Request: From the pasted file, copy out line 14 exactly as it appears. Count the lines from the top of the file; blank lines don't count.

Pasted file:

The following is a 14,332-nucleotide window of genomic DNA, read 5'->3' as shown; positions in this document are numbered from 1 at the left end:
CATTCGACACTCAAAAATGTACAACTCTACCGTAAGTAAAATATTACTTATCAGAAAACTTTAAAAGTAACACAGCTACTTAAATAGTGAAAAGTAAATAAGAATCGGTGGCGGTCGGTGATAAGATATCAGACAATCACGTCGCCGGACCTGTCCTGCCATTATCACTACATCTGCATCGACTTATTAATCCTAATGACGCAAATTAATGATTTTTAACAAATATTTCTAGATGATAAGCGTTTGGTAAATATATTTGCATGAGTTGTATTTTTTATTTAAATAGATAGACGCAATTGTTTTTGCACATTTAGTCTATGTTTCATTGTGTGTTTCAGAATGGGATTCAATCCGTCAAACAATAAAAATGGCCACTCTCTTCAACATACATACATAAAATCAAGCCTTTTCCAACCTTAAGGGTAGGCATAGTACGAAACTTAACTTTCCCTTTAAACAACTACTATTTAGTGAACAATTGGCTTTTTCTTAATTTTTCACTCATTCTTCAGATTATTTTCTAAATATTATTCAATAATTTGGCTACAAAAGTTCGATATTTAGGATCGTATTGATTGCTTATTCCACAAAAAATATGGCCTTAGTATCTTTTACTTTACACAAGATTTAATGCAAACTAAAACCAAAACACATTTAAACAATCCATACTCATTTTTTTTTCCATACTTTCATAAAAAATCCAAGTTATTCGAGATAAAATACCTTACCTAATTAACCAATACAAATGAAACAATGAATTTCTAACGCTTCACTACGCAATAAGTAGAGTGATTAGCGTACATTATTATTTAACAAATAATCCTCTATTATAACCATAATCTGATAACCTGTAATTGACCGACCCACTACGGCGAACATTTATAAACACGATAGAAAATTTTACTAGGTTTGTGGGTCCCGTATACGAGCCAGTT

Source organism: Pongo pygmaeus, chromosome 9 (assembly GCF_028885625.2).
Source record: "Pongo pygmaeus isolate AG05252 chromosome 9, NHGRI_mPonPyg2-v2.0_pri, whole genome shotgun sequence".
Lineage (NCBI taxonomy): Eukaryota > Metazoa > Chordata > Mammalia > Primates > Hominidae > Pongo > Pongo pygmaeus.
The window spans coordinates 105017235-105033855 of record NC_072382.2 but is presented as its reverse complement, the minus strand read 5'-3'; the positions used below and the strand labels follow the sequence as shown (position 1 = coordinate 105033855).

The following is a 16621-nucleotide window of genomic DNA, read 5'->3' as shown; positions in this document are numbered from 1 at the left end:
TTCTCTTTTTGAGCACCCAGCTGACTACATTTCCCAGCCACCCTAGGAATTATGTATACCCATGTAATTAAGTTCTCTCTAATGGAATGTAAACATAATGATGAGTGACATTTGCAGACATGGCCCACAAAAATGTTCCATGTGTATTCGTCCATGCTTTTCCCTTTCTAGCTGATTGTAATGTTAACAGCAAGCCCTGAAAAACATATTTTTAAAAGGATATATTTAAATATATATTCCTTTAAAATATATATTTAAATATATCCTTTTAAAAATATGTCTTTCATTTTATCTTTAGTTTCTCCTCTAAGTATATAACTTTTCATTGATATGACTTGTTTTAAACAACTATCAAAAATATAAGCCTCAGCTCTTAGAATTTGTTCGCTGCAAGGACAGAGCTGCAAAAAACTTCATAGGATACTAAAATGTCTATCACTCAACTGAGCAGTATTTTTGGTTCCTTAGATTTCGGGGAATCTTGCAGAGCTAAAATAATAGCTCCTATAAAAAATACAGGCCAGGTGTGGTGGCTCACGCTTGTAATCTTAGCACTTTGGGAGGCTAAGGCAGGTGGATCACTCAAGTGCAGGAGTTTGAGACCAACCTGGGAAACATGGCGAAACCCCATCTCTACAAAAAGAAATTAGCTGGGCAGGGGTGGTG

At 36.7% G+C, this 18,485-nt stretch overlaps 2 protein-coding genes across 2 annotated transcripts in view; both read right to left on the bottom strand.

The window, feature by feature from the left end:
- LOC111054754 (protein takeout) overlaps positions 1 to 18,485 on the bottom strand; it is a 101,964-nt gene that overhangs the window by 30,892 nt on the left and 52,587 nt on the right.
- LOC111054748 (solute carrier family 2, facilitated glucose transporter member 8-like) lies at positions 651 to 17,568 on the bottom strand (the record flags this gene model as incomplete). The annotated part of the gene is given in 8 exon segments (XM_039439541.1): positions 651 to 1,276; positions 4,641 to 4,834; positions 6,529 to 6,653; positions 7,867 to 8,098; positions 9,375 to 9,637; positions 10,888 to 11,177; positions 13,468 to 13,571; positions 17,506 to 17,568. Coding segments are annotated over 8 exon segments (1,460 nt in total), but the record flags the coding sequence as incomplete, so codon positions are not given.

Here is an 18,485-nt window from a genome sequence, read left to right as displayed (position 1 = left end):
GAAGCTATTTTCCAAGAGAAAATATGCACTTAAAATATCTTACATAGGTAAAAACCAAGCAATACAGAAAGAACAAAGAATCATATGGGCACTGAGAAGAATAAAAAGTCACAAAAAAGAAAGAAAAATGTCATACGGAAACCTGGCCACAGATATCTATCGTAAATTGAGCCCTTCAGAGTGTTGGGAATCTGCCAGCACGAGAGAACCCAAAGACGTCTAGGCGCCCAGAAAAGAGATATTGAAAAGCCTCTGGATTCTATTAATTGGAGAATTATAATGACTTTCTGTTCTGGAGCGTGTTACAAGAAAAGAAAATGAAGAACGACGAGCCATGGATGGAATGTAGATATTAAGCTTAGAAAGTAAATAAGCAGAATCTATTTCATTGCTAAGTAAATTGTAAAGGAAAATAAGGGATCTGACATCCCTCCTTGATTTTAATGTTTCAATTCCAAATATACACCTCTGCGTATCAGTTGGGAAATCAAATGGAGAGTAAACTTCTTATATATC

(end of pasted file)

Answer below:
GAAGCTATTTTCCAAGAGAAAATATGCACTTAAAATATCTTACATAGGTAAAAACCAAGCAATACAGAAAGAACAAAGAATCATATGGGCACTGAGAAGAATAAAAAGTCACAAAAAAGAAAGAAAAATGTCATACGGAAACCTGGCCACAGATATCTATCGTAAATTGAGCCCTTCAGAGTGTTGGGAATCTGCCAGCACGAGAGAACCCAAAGACGTCTAGGCGCCCAGAAAAGAGATATTGAAAAGCCTCTGGATTCTATTAATTGGAGAATTATAATGACTTTCTGTTCTGGAGCGTGTTACAAGAAAAGAAAATGAAGAACGACGAGCCATGGATGGAATGTAGATATTAAGCTTAGAAAGTAAATAAGCAGAATCTATTTCATTGCTAAGTAAATTGTAAAGGAAAATAAGGGATCTGACATCCCTCCTTGATTTTAATGTTTCAATTCCAAATATACACCTCTGCGTATCAGTTGGGAAATCAAATGGAGAGTAAACTTCTTATATATC